These structural chemists surely know that cars are intelligently designed. Why is there hesitancy to say that superior engineering design is found in the biological motors that inspired them?
Better than Nature?
News from the University of California, Riverside, claims to have bested nature. Scientists there say that they have built “artificial photosynthesis” that could be much more efficient at improving crop yields than biological photosynthesis:
Photosynthesis has evolved in plants for millions of years to turn water, carbon dioxide, and the energy from sunlight into plant biomass and the foods we eat. This process, however, is very inefficient, with only about 1% of the energy found in sunlight ending up in the plant. Scientists at UC Riverside and the University of Delaware have found a way to bypass the need for biological photosynthesis altogether and create food independent of sunlight by using artificial photosynthesis.
The way that’s worded, it sounds like they just stumbled on “a way” to improve on nature. A look at the Methods section of their paper in Nature Foods, though, shows a highly intricate procedure for preparing the setup: anodes, cathodes, flow electrolyzer, and other parts using multiple elements in precisely arranged ways. Even so, their system only makes acetate (C2H3O2) — a relatively simple compound — nothing like the complex carbohydrates made by plants. If certain plants can use acetate to grow their complex molecules without photosynthesis, fine; but that’s a far cry from what plants do on their own.
The researchers admit their device was “engineered.” It may find application in places where crop plants are hard to grow, such as on a spacecraft. But growing the food will require the elaborate biochemistry in plant machines; it will not work on electrolysis alone. To fulfill their boast, now let the engineers code molecules that will build their devices from soil and deliver acetate to food plants automatically and in the right proportions. Then let them engineer a way to package the code in seeds.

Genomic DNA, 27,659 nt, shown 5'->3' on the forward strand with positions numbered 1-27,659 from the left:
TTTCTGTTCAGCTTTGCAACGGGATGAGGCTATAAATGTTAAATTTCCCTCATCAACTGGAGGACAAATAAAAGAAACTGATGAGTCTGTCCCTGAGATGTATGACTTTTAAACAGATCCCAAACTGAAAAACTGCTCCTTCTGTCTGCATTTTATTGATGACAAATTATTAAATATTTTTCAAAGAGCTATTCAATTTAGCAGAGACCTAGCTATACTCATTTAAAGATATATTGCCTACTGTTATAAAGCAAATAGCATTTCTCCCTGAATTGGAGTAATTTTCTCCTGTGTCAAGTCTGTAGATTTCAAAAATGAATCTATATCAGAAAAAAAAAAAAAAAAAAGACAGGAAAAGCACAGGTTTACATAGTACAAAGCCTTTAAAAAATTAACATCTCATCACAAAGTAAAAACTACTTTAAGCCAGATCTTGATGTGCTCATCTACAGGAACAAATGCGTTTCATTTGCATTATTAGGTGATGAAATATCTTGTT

Researchers at the Howard Hughes Medical Institute have created a “DNA Typewriter” that “taps out a record inside cells.” It allows them to store messages in DNA code.
While developing a new system for recording within cells, geneticist Jay Shendure and his team decided to give it a test run by using it to encode text. Since their invention relied on a nearly brand-new recording medium, DNA, they wanted to use messages that evoked a sense of historical significance.
Two choices were obvious: “What hath God wrought?,” a Biblical quote used by Samuel Morse in the first long-distance telegraph transmission, and the more mundane, “Mr. Watson, come here!” spoken by Alexander Graham Bell to his assistant in the first telephone call.
A line from Dickens was also considered, but a Korean member won by using a line from a K-Pop song. The team hopes to use their technique to genetically engineer cells that can barcode individual cells and store records of the cell’s activity. But doesn’t the sequence of letters in natural DNA qualify as a text?
In each of these examples, molecular engineers showed great pride in their achievements, and rightly so. They considered how they might be used for the good of mankind. Not one of them made the most logical inference, though, that the very biological cells that inspired their work were also engineered by design. Maybe some day soon they will not be ashamed to say so. Many great scientists used to proclaim that without hesitation.